Owner Laura Moskwa prepares the dining room for a group lobster dinner at the Bradley Inn in Maine. Tables are socially distanced and each set to seat only those in a family per table. Moskwa and her staff wear masks and gloves for setting, and buffets are of course non-existent.

Always take the stairs instead of an elevator if possible. Limit the amount of time you spend in a hotel’s common area. Use touchless payment systems, if available, or ensure cards are wiped down. If you must sign something, ensure that there are “sanitized, unused” pens for use and then you put a pen elsewhere to be cleaned again before another uses it (or better yet, just use your own pen). Open doors that are not automatic with an elbow or use a tissue to turn a knob and then toss the tissue. If you do travel in an elevator, use a pen, cotton swab, or other objects to push the elevator buttons, not your finger.

Your hotel room is a safe zone, keep it sanitized

Once you are inside your hotel room, you are certainly safer than in the lobby, but this is no time to just let down your guard.

Immediately after entering your room, wash your hands with soap and water for at least 20 seconds, as per CDC guidelines. Then, use disinfectant wipes to wipe down faucet handles, door handles and anything else you may have touched upon entering your room.

Be sure to occasionally clean the face mask you have been wearing, if a fabric one. Soak the mask in a sink full of water and then scrub with laundry detergent. If you didn’t pack laundry detergent, use a bit of shampoo or the bar of soap. Rinse the mask well, wring out the excess water, and then hang it to dry. It is a good idea to pack several spare masks so you always have a clean and dry one to put on.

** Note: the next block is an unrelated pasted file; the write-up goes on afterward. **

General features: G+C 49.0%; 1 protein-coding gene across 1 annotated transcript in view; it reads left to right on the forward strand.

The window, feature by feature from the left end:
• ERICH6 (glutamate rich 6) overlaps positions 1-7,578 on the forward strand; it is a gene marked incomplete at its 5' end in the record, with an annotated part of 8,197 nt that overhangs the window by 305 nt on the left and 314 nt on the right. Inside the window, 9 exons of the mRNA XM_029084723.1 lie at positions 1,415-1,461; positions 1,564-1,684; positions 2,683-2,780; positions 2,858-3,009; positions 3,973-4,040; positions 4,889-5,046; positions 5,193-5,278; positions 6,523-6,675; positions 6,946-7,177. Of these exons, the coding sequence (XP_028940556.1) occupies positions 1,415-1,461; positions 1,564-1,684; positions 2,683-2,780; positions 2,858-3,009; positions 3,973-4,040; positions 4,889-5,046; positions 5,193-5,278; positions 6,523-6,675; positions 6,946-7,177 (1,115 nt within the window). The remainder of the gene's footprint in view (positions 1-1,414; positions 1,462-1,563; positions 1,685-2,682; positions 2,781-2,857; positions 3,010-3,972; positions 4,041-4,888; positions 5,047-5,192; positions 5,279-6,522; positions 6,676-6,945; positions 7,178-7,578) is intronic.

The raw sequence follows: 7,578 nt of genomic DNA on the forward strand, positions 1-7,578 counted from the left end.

HITT Tip: All the things you will use for your “hotel coronavirus cleaning kit” will be the same items you bring with you anywhere you travel. Be sure to read our story, “Travel after the COVID-19 pandemic: 5 things to pack to travel safely.”

You have a responsibility to keep everyone safe too

Even if the hotel you are staying in does everything correctly, it will not help if you are not a good travel citizen, too. Do not travel or check into a hotel unless you know you are free of coronavirus symptoms and are in good health. Be sure that for at least two weeks prior to traveling and checking in to the hotel, you are not engaging in any behaviors that may result in unnecessary exposure to the COVID-19 virus – at a minimum adhering to CDC mandated social distancing guidelines, frequent hand washing, and always wearing a mask when out in public. And if you do start to feel ill once you check-in, be sure to immediately notify the hotel management.

Craignair Inn Bar And Ice Cream Served Through Window

Serving ice cream and drinks for guests and community members through a window at the Craignair Inn by owner Greg Soutiea.

Cover photo: Erin Thiem mans the front desk and store window during the COVID-19 pandemic at the Inn Town Campground in Nevada City. Erin owns the campground, along with her husband, Dan. The couple also owns the Outside Inn in Nevada City.

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1 Comment

  1. Robert

    An excellent article with some very good points to think about and ask prior to booking a stay. This pandemic is so unfortunate, but as a result there are some positive things that have come about as a result and will continue to occur for years to come. For example, much more attention to sanitizing, better social distancing practices and more! Have shared this post for others as well to see. Great Post! 🙂